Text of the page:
FPIES is a potentially severe non-IgE-mediated food hypersensitivity that typically presents in infancy with profuse emesis, and is often accompanied by diarrhea and lethargy
FPIES can be acute or chronic. In acute cases, symptom onset occurs 1-4 hours after ingesting the implicated trigger food; in chronic cases, there is insidious onset with chronic exposure to the trigger food
The most common inciting foods for FPIES are cow's milk and soy, followed closely by rice, oats, and eggs. A variety of solid foods such as various meats, fruits, vegetables, and legumes may also trigger FPIES
Diagnosis is clinical, based on typical presenting signs and symptoms and the exclusion of other possible etiologies. In unclear cases, FPIES may be confirmed with an OFC. Skin prick and serum IgE testing is not useful in establishing the diagnosis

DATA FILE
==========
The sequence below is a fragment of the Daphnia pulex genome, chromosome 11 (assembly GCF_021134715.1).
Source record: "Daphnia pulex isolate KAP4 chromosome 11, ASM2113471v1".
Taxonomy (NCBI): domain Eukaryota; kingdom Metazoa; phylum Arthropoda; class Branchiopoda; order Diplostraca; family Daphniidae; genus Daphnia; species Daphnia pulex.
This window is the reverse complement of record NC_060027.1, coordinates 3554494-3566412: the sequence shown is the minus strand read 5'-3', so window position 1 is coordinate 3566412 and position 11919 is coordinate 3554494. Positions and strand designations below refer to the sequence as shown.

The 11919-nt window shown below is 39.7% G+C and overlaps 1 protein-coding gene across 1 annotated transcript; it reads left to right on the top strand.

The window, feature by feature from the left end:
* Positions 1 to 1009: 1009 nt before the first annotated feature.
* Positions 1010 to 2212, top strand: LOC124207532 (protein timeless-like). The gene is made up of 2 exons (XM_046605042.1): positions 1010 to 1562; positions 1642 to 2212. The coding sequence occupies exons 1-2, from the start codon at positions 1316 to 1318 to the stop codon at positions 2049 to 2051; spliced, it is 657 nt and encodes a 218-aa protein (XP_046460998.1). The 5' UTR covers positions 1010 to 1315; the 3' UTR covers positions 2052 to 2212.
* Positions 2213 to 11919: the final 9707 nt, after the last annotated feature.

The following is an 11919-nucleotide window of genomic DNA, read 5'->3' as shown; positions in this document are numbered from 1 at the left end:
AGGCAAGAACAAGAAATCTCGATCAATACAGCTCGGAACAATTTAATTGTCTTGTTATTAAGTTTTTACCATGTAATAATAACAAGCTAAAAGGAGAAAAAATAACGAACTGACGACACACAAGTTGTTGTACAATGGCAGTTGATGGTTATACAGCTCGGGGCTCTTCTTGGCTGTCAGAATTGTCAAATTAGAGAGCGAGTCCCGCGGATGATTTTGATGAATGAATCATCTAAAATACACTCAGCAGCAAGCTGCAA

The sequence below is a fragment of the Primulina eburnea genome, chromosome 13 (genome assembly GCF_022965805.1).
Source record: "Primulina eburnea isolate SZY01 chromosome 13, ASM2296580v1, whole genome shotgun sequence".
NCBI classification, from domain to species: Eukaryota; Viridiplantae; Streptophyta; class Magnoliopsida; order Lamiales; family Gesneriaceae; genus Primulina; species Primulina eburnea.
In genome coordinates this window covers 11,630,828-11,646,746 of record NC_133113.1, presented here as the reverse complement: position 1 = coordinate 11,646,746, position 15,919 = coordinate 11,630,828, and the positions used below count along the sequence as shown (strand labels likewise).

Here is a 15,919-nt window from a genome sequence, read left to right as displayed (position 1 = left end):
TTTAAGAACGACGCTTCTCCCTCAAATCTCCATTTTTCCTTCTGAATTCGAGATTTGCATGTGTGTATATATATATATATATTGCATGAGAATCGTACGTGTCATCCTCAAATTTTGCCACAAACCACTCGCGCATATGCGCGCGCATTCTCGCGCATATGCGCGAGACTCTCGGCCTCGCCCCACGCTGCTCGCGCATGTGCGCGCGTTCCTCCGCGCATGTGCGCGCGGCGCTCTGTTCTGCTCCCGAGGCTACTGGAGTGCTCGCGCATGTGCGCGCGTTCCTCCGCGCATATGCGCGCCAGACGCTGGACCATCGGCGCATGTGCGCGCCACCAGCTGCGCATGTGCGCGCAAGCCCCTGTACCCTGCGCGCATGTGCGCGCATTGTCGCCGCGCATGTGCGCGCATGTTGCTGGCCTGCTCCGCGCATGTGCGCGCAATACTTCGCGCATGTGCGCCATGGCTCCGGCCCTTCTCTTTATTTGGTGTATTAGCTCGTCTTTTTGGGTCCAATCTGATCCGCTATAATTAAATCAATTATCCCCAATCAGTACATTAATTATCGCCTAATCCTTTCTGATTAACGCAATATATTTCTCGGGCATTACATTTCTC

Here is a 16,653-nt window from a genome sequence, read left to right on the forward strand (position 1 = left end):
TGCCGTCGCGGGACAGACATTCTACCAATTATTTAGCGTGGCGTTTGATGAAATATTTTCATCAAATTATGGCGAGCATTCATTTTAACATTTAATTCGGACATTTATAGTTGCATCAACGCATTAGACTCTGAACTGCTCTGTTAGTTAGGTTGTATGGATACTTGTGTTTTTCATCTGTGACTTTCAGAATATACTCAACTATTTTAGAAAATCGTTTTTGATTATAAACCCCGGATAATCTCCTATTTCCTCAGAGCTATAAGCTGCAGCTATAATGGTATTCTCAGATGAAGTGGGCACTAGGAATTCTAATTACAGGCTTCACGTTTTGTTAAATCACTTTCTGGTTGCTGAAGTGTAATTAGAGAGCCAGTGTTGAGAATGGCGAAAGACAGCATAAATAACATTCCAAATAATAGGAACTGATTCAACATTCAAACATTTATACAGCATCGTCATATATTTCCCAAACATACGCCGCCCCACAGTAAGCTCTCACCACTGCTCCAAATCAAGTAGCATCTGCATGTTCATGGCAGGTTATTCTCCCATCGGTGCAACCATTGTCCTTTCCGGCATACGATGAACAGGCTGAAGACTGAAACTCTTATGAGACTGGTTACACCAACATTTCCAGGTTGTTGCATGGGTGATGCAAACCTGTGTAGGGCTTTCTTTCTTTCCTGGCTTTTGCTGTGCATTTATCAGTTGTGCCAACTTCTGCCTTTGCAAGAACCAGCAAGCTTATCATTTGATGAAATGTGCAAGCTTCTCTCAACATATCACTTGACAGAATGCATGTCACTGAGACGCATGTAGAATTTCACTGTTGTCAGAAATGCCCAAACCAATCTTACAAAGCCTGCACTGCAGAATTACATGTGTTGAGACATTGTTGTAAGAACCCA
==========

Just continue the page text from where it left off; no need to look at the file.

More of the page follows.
Management of acute reactions hinges on rehydration, which should be performed in a clinical setting if lethargy is present; epinephrine and antihistamines have no role in treating acute FPIES reactions
Long-term care involves avoidance of the implicated food, provision of an emergency plan, nutritional counseling, and interval food challenges to assess for resolution
Prognosis is generally good; in a majority of infants, FPIES resolves in the first few years of life. Associated IgE sensitization to FPIES trigger foods predicts a more protracted course
The international consensus guidelines are available online in full text and without charge.
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Cite this: Vomiting in Infancy: Is It FPIES? - Medscape - Jan 02, 2019.